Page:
He is best known for his science fiction novels set in the Humanx Commonwealth, an interstellar ethical/political union of species including humankind and the insectoid Thranx. Many of these novels feature Philip Lynx , an empathic young man who has found himself involved in something which threatens the survival of the Galaxy. Flinx's constant companion since childhood is a minidrag named Pip, a flying, empathic snake capable of spitting a highly corrosive and violently neurotoxic venom.
Foster's best-known fantasy work is the Spellsinger series, in which a young musician is summoned into a world populated by talking creatures where his music allows him to do real magic whose effects depends on the lyrics of the popular songs he sings (although with somewhat unpredictable results).
Many of Foster's works have a strong ecological element to them, often with an environmental twist. Often the villains in his stories experience their downfall because of a lack of respect for other alien species or seemingly innocuous bits of their surroundings. This can be seen in such works as Midworld, about a semi-sentient planet that is essentially one large rainforest, and Cachalot, set on an ocean world populated by sentient cetaceans. Foster usually devotes a large part of his novels to descriptions of the strange environments of alien worlds and the coexistence of their flora and fauna. Perhaps the most extreme example of this is Sentenced to Prism, in which the protagonist finds himself trapped on a world where life is based on silicon rather than carbon, as on Earth.
Foster has been so prolific that he is often rumored to have been the ghostwriter on novels with which he had little direct involvement, such as the novelization of The Motion Picture, which was credited to (and actually written by) Gene Roddenberry. Foster wrote the treatment on which the film was based, perhaps accounting for the misattribution of the novel to him. He also authored 10 volumes of novelizations based upon The Animated Series, several of which involving taking the script for a half-hour episode and expanding it into a full-length novel. He later wrote the novelization of the 2009 film Star Trek, his first Star Trek novel in over 30 years.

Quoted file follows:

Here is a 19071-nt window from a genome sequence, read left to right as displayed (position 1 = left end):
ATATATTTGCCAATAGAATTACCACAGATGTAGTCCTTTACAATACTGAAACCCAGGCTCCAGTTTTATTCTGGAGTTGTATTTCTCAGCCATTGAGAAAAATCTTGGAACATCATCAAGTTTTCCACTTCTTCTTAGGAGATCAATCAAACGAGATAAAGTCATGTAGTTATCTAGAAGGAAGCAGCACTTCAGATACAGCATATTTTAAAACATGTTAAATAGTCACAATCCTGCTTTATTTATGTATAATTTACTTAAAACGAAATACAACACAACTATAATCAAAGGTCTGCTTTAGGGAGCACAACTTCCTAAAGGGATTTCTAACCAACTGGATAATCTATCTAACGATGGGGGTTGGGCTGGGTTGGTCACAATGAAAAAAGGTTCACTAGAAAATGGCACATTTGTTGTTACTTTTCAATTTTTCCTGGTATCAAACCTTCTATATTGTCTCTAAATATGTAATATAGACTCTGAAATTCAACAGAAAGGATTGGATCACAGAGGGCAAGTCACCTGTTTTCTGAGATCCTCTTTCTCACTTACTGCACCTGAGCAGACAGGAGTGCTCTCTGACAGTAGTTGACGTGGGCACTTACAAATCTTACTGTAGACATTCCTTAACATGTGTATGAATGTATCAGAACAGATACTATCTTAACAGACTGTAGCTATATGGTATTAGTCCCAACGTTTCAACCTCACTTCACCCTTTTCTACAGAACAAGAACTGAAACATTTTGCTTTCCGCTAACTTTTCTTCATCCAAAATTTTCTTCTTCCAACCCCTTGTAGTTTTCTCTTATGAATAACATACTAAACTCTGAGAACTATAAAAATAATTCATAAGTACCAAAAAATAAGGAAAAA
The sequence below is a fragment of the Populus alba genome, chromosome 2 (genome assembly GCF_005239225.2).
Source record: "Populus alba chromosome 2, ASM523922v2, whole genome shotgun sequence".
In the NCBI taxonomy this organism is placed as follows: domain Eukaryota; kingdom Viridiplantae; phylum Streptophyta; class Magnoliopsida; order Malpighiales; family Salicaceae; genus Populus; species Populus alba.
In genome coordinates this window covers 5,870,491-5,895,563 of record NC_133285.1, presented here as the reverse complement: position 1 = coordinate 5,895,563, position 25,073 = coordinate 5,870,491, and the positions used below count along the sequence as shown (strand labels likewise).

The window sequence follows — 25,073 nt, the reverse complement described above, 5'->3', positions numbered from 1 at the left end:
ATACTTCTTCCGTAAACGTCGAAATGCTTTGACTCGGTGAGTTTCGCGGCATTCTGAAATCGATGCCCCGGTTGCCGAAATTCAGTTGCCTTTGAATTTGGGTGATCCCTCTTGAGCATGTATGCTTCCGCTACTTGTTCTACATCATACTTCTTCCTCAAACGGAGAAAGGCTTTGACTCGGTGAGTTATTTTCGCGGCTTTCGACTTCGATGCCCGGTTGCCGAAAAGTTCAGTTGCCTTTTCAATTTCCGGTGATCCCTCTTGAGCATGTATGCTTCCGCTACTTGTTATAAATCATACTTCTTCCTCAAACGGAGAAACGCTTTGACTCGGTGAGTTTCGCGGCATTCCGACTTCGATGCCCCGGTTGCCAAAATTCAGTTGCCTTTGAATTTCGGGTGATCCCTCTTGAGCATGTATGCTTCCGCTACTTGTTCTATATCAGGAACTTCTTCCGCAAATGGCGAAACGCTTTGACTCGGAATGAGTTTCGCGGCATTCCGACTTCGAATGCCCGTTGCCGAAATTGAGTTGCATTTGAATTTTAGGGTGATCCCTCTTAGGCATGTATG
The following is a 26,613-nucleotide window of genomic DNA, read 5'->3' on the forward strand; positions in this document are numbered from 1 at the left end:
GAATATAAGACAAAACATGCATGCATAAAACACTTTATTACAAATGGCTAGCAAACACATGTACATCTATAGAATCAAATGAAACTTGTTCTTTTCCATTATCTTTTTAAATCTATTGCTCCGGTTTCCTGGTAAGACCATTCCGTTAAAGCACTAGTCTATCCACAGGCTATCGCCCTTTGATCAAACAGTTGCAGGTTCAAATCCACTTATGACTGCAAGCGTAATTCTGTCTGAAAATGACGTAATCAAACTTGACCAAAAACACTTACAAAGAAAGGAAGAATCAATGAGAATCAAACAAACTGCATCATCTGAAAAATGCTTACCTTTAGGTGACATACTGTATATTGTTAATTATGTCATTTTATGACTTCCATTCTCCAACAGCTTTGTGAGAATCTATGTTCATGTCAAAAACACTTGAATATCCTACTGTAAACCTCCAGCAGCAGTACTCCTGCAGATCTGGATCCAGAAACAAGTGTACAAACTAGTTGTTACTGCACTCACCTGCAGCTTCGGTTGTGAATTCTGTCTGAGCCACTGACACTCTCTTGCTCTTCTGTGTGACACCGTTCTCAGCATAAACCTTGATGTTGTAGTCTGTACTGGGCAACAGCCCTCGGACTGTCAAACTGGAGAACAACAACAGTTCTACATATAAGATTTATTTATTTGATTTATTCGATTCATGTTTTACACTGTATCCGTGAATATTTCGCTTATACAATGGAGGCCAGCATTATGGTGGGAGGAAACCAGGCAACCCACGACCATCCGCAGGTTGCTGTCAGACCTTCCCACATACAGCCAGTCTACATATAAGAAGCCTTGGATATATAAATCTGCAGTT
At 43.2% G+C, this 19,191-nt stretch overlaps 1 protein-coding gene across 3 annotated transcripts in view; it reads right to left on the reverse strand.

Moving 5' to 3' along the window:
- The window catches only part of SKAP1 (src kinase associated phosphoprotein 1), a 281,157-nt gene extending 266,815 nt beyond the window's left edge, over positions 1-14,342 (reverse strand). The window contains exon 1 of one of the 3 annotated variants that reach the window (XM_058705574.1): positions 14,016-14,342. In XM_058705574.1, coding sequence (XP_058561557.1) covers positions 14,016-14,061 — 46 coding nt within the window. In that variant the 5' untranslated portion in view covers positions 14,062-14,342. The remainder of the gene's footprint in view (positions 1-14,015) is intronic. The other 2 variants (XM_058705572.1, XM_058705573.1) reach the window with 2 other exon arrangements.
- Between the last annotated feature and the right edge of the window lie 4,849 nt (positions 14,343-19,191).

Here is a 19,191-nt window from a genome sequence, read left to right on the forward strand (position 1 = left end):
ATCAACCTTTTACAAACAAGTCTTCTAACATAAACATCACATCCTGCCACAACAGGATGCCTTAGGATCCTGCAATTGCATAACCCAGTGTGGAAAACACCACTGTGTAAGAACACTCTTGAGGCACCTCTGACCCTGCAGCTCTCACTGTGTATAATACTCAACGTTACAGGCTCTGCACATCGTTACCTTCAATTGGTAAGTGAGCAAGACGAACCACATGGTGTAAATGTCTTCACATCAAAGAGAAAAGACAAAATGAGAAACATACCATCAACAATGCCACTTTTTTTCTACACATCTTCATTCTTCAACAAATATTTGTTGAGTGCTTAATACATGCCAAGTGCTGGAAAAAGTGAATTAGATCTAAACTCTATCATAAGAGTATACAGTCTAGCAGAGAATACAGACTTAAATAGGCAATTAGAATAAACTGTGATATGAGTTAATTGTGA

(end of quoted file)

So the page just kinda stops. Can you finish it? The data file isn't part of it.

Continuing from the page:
It has long been known that Foster co-wrote the original novelization of Star Wars (later retitled Star Wars Episode IV: A New Hope) which had been credited solely to George Lucas. When asked if it was difficult for him to see Lucas get all the credit for Star Wars, Foster said "Not at all. It was George's story. I was merely expanding upon it. Not having my name on the cover didn't bother me in the least. It would be akin to a contractor demanding to have his name on a Frank Lloyd Wright house."